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Lotto Number Analysis Using Excel, Access and Visual Basic  
LottoPoster Forums : LOTTO PROBABILITY, COVERAGE AND PROGRAMMING : Lotto Number Analysis Using Excel, Access and Visual Basic 
Topic: Random Lotto Numbers using the Mersenne Twister  
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Colin F
Lotto Systems Tester Creator & Analyst To dream the impossible dream ... Joined: September 30 2004 Location: Australia Online Status: Offline Posts: 678 
Topic: Random Lotto Numbers using the Mersenne Twister Posted: January 22 2011 at 9:49pm 

Using the Rnd function in VBA to generate a Lotto number to play after seeding with Randomize is OK for a few lines but for creating a test base or doing test runs can be a problem for if the code cycle is very tight you can end up with excessive repeat numbers and even too many consecutive repeats. The way around this is to introduce some kind of random timing between calls to the Rnd function as I did and this produces results that are indistinguishable from jumbled numbered ping pong balls.
To go more sophisticated and get fast results you can use the Mersenne Twister algorithm in VBA adapted from the C code written by Takuji Nishimura and Makoto Matsumo from this site
Copy the code and comments by Pablo Mariano Ronchi written September 12 2005 and paste it directly into a module (mt19937ar suggested).
Included in the code is a sample implementation called Sub Main which I suggest you make public to try it out calling from the debug window. It will print to a text file named mt19937arVBTest 1000 results from genrand_int32() and then 1000 numbers to 8 decimal places using the genrand_real2() function which can be used in the usual way eg Int((49 * genrand_real2) + 1).
I ran a simple routine first using the Randomize and Rnd function to initialize init_genrand() and then making sure for a line each integer was unique produced 100,000 6/49 numbers in a few seconds using genrand_real2() which includes 0.0 but excludes 1.0 to give the following Integer Group, Count and Sort.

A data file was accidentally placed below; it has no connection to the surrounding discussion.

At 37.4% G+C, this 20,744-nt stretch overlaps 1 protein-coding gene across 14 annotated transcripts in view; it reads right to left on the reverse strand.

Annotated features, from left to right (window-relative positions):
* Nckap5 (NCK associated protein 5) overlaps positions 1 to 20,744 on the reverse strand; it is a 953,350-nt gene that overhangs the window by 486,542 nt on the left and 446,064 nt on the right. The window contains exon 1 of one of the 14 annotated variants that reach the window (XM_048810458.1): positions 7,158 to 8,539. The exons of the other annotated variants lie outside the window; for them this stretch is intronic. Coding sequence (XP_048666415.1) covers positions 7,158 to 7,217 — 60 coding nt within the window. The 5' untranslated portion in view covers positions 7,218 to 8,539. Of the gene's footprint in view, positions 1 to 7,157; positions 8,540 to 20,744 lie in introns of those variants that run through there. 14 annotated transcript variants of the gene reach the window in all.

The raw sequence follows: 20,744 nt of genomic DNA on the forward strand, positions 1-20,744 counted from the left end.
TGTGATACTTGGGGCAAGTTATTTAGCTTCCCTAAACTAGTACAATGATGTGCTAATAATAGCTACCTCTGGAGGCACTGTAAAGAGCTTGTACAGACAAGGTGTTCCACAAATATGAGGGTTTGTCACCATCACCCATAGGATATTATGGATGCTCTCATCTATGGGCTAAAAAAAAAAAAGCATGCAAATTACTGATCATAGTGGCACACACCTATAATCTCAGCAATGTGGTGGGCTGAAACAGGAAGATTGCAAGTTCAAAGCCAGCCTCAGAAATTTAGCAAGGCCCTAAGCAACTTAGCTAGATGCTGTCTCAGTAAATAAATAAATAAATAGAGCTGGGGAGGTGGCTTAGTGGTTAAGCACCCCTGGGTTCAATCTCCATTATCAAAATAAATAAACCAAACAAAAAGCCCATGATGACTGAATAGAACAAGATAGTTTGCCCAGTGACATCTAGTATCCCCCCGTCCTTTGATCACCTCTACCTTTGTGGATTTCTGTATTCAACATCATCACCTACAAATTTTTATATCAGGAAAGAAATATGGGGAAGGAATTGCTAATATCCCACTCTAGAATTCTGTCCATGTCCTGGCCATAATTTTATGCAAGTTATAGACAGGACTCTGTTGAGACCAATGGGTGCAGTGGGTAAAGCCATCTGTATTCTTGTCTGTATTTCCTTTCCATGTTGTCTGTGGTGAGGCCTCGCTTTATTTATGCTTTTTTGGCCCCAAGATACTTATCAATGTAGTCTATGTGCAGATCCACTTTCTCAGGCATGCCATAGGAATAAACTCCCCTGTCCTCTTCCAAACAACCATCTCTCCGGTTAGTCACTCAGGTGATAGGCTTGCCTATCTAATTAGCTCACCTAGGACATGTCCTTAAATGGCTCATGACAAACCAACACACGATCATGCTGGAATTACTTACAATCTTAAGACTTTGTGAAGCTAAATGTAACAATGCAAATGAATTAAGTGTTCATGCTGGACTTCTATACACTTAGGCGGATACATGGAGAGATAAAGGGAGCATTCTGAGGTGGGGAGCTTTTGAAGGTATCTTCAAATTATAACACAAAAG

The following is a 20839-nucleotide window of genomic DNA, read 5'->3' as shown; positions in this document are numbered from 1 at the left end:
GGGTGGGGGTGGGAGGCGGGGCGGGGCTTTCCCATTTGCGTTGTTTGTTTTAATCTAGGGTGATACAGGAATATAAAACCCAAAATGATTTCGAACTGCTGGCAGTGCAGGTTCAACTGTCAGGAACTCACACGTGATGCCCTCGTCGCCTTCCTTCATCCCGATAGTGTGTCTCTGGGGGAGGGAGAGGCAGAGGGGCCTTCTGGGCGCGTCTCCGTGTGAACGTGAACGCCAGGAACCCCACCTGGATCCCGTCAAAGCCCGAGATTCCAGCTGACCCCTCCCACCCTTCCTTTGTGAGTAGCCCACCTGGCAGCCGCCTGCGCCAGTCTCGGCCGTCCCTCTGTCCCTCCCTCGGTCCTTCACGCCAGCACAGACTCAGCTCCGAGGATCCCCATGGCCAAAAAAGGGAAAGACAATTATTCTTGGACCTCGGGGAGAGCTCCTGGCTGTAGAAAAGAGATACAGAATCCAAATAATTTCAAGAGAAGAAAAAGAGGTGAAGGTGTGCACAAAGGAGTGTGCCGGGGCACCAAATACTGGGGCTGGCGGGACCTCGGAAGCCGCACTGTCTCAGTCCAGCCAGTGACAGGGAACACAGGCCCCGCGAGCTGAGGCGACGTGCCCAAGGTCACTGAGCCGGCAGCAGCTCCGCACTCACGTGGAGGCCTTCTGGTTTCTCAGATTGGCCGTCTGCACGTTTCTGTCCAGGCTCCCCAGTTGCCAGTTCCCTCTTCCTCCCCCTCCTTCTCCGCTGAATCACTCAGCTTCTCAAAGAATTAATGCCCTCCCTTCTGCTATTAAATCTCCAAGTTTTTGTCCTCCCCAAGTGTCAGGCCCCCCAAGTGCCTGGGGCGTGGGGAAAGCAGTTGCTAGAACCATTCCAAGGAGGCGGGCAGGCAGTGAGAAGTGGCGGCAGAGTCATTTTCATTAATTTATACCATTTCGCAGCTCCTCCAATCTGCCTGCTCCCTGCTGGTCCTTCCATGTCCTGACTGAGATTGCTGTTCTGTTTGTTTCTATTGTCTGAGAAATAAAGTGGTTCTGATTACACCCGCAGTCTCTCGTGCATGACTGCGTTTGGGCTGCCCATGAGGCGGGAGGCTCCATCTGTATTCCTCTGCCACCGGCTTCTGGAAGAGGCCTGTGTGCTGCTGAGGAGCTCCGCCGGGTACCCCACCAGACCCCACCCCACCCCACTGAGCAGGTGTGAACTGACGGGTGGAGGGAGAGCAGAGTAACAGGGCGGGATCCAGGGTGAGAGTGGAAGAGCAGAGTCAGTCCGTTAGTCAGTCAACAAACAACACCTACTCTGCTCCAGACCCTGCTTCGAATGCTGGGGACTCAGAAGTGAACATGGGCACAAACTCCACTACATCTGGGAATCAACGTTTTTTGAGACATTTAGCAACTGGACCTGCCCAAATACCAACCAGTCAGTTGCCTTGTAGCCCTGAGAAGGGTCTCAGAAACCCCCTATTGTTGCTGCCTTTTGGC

Combining the various 6/49 Lotto game results from around the world into my AllWorld database we get some 21000 lines with about 20 repeats.
Generating 14,000,000 random numbers in VBA using the Mersenne Twister code as in the link above we get for 21000 Combinations about the same number of repeats and for other counts as in the table below. Only 8,845,381 or 63% are distinct from the 14 million generated. (Interestingly this is the same as 1 (1/e) where e = 2.718218.)
A reasonable question to ask given that we have only 8,845,381 distinct combinations after generating 14,000,000 is, "Does this have an effect on probability calculations where the 13,983,816 possible combinations are plugged in?"
One such calculation is how many combinations need to be generated to have a 50% chance of one of the combinations being duplicated as in the birthday problem which in a nutshell says on average 23 people randomly congregated are needed to get at least two people with the same birthday. A quick approximation can be obtained by taking the square root of the possibilities and adding 17% to that result to give 22. Applying the same rough calculation to a 6/49 Lotto game we get 4375 after getting the square root of 13,983,816 = 3739.5 and adding 17% of that which is 635.7.
A more "exact" figure according to the formulae of 4403 can be obtained here  simply change the figure 365 to 13983816. Have a play with the calculator like changing the probability of a match to 99.9999999999 which is converted to 1 or certainty and you get a figure of 27,799. It would be a fool indeed who thought that by playing the history they had a 50% chance of winning the lottery when their 6/49 Lotto game had a history of 4403 draws. Leaving the probability of a match at 1 change the total number of items to 49 to get items required for a match of 53! Why do I think there will certainly be a match for at most 50?
For the 14 million set generated the first duplicate occurrs at 4016 combs. A few quick sample generations could give as it did for me a figure of 4,000 as being around the mark which is well below the quick calculation. An increased number of samples could give, as it did for me, a figure spot on with the quick calculation of 4,375.
However, if we divide the 14,000,000 combinations of six integers generated using the Mersenne Twister code from a pool of 49 into 2,800 segments so that the first segment starts at 1 the second at 5,000 etc and test each one we get a considerably higher number of combinations as being required. For 4575 combinations I found 1409 had at least one duplicate and 1391 had none. ie 1409/2800 * 100 = 50.3%. Testing for 4550 gave 1391/2800 * 100 = 49.7% with at least one duplicate. Each test took well less than a minute to run.
This begs the question as to how accurate some of the probability formulaes are that are taken for granted, given that the Mersenne Twister random results receive nothing but praise?
Colin Fairbrother


Lotto Draws have no relationship to one another; the integers serve just as identifiers. Any prediction calculation on one history of draws for a same type game is just as irrelevant as another.


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